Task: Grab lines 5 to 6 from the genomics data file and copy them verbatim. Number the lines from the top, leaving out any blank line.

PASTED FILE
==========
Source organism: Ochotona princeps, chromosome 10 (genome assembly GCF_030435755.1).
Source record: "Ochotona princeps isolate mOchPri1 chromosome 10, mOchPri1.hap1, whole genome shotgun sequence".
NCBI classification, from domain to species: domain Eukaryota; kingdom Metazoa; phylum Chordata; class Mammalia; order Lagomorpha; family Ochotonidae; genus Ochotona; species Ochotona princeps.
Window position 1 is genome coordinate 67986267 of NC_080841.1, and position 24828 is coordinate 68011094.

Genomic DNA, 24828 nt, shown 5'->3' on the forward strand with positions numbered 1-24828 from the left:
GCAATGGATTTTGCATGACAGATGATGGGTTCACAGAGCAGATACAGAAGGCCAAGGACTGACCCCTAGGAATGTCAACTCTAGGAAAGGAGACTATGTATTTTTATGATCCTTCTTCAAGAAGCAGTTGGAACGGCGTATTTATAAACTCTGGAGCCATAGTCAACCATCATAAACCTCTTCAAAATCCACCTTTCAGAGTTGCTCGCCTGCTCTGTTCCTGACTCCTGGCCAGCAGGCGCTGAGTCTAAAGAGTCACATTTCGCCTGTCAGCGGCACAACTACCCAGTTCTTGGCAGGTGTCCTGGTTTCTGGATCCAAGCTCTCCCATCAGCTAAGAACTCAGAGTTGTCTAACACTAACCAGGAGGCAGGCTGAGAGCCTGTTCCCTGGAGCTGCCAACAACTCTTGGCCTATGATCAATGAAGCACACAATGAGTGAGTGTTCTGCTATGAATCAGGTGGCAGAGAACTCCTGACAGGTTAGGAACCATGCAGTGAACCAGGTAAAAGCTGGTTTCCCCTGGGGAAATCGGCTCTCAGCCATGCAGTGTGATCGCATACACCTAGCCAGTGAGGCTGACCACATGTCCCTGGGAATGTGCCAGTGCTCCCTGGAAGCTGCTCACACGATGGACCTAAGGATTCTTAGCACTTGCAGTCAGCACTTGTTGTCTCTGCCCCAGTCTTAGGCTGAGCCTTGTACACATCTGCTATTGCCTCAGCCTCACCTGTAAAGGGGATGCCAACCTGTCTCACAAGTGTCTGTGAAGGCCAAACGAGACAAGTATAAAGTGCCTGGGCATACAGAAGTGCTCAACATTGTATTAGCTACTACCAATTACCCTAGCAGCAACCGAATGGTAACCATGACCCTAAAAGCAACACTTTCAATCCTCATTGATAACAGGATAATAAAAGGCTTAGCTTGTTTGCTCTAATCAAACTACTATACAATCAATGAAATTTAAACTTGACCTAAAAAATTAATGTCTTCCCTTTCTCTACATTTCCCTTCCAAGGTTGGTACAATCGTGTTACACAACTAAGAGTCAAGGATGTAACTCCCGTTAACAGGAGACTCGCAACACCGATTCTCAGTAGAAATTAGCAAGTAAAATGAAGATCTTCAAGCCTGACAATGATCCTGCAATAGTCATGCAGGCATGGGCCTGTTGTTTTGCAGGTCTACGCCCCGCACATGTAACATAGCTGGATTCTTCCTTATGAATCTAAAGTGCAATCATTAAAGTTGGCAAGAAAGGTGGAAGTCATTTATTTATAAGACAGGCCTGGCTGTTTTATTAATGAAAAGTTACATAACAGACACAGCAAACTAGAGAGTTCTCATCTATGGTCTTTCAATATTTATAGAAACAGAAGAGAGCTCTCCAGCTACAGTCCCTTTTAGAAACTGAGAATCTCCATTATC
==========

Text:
Genomic DNA, 24828 nt, shown 5'->3' on the forward strand with positions numbered 1-24828 from the left:
GCAATGGATTTTGCATGACAGATGATGGGTTCACAGAGCAGATACAGAAGGCCAAGGACTGACCCCTAGGAATGTCAACTCTAGGAAAGGAGACTATGTATTTTTATGATCCTTCTTCAAGAAGCAGTTGGAACGGCGTATTTATAAACTCTGGAGCCATAGTCAACCATCATAAACCTCTTCAAAATCCACCTTTCAGAGTTGCTCGCCTGCTCTGTTCCTGACTCCTGGCCAGCAGGCGCTGAGTCTAAAGAGTCACATTTCGCCTGTCAGCGGCACAACTACCCAGTTCTTGGCAGGTGTCCTGGTTTCTGGATCCAAGCTCTCCCATCAGCTAAGAACTCAGAGTTGTCTAACACTAACCAGGAGGCAGGCTGAGAGCCTGTTCCCTGGAGCTGCCAACAACTCTTGGCCTATGATCAATGAAGCACACAATGAGTGAGTGTTCTGCTATGAATCAGGTGGCAGAGAACTCCTGACAGGTTAGGAACCATGCAGTGAACCAGGTAAAAGCTGGTTTCCCCTGGGGAAATCGGCTCTCAGCCATGCAGTGTGATCGCATACACCTAGCCAGTGAGGCTGACCACATGTCCCTGGGAATGTGCCAGTGCTCCCTGGAAGCTGCTCACACGATGGACCTAAGGATTCTTAGCACTTGCAGTCAGCACTTGTTGTCTCTGCCCCAGTCTTAGGCTGAGCCTTGTACACATCTGCTATTGCCTCAGCCTCACCTGTAAAGGGGATGCCAACCTGTCTCACAAGTGTCTGTGAAGGCCAAACGAGACAAGTATAAAGTGCCTGGGCATACAGAAGTGCTCAACATTGTATTAGCTACTACCAATTACCCTAGCAGCAACCGAATGGTAACCATGACCCTAAAAGCAACACTTTCAATCCTCATTGATAACAGGATAATAAAAGGCTTAGCTTGTTTGCTCTAATCAAACTACTATACAATCAATGAAATTTAAACTTGACCTAAAAAATTAATGTCTTCCCTTTCTCTACATTTCCCTTCCAAGGTTGGTACAATCGTGTTACACAACTAAGAGTCAAGGATGTAACTCCCGTTAACAGGAGACTCGCAACACCGATTCTCAGTAGAAATTAGCAAGTAAAATGAAGATCTTCAAGCCTGACAATGATCCTGCAATAGTCATGCAGGCATGGGCCTGTTGTTTTGCAGGTCTACGCCCCGCACATGTAACATAGCTGGATTCTTCCTTATGAATCTAAAGTGCAATCATTAAAGTTGGCAAGAAAGGTGGAAGTCATTTATTTATAAGACAGGCCTGGCTGTTTTATTAATGAAAAGTTACATAACAGACACAGCAAACTAGAGAGTTCTCATCTATGGTCTTTCAATATTTATAGAAACAGAAGAGAGCTCTCCAGCTACAGTCCCTTTTAGAAACTGAGAATCTCCATTATC